How to teach a child to fish


Teaching children to fish is not easy. Between video games and social media, it’s hard to get a kid’s attention these days. So how exactly do you get to a point where your kids are eager to wake up early, get on the bait and spend the morning covered in sunscreen watching a bobber? You have to make it exciting.

Fishing guide Johnny Wilkins of the Chicago Fishing School knows exactly how to do this. He is a former competitive angler who has fished in three world championships for Team USA He currently holds the shore fishing world record for most fish caught in a 24-hour period with 2,011 fish on a hook. For Wilkins, teaching kids to love fishing is over 50 percent of his business. Here’s how he does it.

1) Keep things simple and keep things exciting

Wilkins’ number one tip is simple: Keep the action hot, and always get excited when a kid lands something—regardless of the species.

“They’re excited about everything, so don’t ruin their excitement,” says Wilkins. “They don’t know that a drum or a sheep’s head is not the most beautiful thing. Don’t say, ‘it’s rubbish’. I get excited about gold glitter, little mushroom, never mind. Size and species should not come into play. Just be excited.”

Wilkins also keeps his fishing setups very simple for kids. No wrapping. Just a pole, line, a pole float and a small steel shot (not wire frame) without bait barbs. “A smaller hook is your friend,” he says. According to Wilkins, smaller hooks are safer for kids but can potentially catch more fish, especially on a slow day. “A bass will eat flies all day long. They drink their food and if you are using a large hook it interferes with their eating mechanics. A small hook gives you more time to set the hook.”

Finally, make sure the rules are easy to follow. “I tell my kids to keep the tip of the pole low in the water, know where your hook is at all times, and don’t thrash around trying to set the hook or get the fish out,” he says.

2) Choose a quality place to go fishing

Wilkins suggests fishing out a place before bringing a child there to see if it’s a safe bet. Also, especially for younger children, make sure there is a playground or something else to do nearby. “Some of the younger kids I teach don’t have the attention span to fish all day,” Wilkins says. If the young person you know is like this, keep the sessions short.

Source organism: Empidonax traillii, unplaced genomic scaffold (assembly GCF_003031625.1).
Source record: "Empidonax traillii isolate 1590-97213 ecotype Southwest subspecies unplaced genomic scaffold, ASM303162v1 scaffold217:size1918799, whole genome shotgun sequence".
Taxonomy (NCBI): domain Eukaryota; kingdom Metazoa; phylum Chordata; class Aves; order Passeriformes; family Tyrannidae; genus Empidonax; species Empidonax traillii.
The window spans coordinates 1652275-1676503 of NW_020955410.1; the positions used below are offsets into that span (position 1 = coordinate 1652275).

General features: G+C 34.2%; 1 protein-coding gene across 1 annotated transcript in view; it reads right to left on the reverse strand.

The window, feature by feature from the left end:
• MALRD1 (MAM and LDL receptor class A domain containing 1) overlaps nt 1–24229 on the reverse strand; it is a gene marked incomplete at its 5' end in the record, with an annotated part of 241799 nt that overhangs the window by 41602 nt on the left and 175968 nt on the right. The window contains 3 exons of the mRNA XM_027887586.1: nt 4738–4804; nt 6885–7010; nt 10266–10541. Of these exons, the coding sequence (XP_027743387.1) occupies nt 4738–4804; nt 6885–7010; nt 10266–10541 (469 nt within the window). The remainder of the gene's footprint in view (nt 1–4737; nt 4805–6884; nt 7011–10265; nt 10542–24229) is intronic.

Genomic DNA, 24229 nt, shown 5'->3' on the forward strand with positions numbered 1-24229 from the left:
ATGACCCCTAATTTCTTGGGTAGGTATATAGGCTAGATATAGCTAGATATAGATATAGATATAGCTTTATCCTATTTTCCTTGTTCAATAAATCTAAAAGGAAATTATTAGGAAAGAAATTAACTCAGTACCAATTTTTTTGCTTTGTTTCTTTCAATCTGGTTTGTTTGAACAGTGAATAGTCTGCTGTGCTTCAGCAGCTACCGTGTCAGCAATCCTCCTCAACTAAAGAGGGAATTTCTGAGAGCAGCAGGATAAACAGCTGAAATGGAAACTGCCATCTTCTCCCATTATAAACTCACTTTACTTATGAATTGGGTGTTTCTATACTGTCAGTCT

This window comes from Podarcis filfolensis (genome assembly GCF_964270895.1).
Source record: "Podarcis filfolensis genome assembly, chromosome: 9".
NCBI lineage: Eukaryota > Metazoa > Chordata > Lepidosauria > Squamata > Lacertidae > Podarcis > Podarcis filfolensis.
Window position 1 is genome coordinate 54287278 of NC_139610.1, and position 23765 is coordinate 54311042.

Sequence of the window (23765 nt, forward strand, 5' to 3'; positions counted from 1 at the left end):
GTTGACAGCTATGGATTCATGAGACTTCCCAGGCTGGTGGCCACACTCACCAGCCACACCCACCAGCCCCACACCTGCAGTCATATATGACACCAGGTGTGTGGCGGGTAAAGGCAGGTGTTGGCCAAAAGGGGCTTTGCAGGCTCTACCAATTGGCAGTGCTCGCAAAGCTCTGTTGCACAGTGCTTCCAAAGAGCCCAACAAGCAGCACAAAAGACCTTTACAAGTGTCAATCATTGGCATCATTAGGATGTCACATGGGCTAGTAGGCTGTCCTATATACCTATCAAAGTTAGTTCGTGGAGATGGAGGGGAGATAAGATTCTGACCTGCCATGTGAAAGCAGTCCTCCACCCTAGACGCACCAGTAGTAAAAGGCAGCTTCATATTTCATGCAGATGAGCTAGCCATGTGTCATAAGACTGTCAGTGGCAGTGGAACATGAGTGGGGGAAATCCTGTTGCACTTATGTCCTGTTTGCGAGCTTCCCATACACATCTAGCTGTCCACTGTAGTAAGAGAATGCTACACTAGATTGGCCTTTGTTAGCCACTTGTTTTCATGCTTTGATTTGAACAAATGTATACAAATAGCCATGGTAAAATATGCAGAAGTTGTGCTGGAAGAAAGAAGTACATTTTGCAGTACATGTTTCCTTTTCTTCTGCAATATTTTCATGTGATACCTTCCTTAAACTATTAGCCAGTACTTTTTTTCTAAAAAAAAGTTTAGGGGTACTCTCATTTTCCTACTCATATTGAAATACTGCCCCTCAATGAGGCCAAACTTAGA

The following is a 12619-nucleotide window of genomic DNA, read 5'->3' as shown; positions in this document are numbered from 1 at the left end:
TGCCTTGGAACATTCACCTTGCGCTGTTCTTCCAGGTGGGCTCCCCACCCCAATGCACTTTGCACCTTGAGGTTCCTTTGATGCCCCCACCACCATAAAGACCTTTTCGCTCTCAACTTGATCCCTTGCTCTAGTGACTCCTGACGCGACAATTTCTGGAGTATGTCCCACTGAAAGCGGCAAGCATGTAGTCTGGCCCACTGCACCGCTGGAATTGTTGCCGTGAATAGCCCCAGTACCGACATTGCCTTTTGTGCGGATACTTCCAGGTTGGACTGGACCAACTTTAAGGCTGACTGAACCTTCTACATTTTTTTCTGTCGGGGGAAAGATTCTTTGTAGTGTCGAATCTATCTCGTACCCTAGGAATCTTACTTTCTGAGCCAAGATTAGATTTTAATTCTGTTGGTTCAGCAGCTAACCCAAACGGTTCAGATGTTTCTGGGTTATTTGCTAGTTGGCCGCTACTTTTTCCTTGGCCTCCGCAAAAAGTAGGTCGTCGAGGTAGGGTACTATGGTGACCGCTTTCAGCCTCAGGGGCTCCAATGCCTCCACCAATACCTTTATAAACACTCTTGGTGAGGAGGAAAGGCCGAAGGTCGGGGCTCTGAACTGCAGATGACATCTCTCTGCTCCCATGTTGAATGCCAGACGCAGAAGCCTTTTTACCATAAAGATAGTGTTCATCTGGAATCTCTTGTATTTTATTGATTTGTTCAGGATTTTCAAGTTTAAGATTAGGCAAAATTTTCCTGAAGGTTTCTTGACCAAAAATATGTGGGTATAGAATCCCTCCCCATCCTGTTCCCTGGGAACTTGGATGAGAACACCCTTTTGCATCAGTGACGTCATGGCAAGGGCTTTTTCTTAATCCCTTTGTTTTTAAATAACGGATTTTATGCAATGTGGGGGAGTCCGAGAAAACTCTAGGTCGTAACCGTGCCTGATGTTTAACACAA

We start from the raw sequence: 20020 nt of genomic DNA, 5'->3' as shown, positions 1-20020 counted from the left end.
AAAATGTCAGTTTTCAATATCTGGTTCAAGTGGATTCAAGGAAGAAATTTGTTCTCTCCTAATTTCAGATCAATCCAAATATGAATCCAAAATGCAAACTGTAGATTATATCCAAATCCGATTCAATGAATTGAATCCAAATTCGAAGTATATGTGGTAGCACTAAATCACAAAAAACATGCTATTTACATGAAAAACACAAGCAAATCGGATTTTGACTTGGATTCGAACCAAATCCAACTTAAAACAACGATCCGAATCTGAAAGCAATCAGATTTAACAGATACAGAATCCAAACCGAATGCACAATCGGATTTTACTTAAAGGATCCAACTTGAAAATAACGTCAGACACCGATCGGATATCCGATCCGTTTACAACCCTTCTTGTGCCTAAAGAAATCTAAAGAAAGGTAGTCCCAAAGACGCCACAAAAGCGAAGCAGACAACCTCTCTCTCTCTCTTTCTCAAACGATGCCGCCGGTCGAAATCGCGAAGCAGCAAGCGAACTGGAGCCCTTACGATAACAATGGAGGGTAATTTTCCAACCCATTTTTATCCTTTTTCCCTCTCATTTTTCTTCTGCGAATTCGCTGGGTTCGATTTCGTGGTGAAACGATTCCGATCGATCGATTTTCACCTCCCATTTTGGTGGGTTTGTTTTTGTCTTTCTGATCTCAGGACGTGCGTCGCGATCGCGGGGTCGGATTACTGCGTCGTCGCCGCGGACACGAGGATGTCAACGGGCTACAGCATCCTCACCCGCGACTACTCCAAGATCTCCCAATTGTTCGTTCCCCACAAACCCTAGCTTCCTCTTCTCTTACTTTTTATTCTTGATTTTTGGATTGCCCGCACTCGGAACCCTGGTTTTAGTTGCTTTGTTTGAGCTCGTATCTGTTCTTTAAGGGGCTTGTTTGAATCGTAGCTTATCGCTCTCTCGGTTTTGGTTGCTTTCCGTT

Memorable fishing doesn’t have to happen on a big lake or at a destination fishing resort. Success can be found close to home—whether it’s in a farm pond or even a reservoir in front of a shopping mall. “Don’t underestimate yours [local] water,” says Wilkins. “There are fish there.”

Young girl with fish and fishing rod.
Smaller hooks open up more opportunities for a youngster to catch a fish. Jack Hennessy

3) Set your bait and tackle to catch multiple species

The more fish a child’s rod can catch, the higher the chances of success. To make this happen, it’s important to get your bait and tackle down. Smaller hooks, smaller bait and thinner line will catch more and potentially bigger fish. “Your setup has to be good enough to catch a shiny minnow,” says Wilkins. “Once you do that, you’ve opened up to 80 percent of the biomass in the water.”

Use thin steel hooks or fly fishing hooks, size 14 or 16 hooks, and 4-pound or 6-pound test with a 4-pound leader. Thinner line is harder for fish to see and creates less drag in the water. Also, on days when the fish are less aggressive and less likely to lure, they will feed on smaller baits throughout the day.

Fish respond to good bait, so you want to go out of your way for quality. “I use small grains: blue fly larvae,” says Wilkins. “I take my bait from outside. The ones here aren’t that big, but red worms are the next best option available.”

4) Fishing derby and paid ponds

When it comes to fishing derbies, Wilkins suggests going for the spectacle, but not expecting a ton of success. “Pisces aren’t smart, but they aren’t stupid either,” he says. “During a fishing derby, there is an attack of people on the shore. The fish will not behave as they normally do.”

His advice instead: Consider going a day or two after a fishing derby. If the local game or park rangers have stocked the lake, there will still be fish left to catch. A day or two will allow the fish to calm down, return to normal.

As for the pay ponds, Wilkins thinks they’re a great place to practice and instill a sense of enthusiasm for the sport. “It’s like hitting the batting cages for little league,” he says. “Why not go to a beautifully maintained pond where there are plenty of fish to practice with?”

Filleted fish on a cutting board next to a knife.
Before keeping a fish, make sure the water is clean and the fish is healthy. Jack Hennessy

5) Know your water quality before you keep your catch

You need to understand the water quality of where you fish before you take a fish home to eat. This is especially true in urban areas or even in farm catchments where there may be runoff from agriculture.

“For urban water, check for strange oil stains or strange colors,” says Wilkins. “Sometimes people dump antifreeze or old motor oil into public ponds. I’ve seen it happen [in the Chicagoland area].”

Your state’s directory is a good resource. There, you can find local fishing regulations and check advice on eating fish.

Read more: 6 ways to get kids to love fishing for food (Plus, a killer fish fry recipe)

6) Support your local ecosystems

If you are catching fish to eat and want to come back year after year, leave some big ones. “Take a few sizes off,” says Wilkins. “And be really careful with the crops. For example, take the male mushrooms home, but release the females, especially around spawning time. If you like a lake, you’ll want to come back to it. It is up to each person to protect their waters.”





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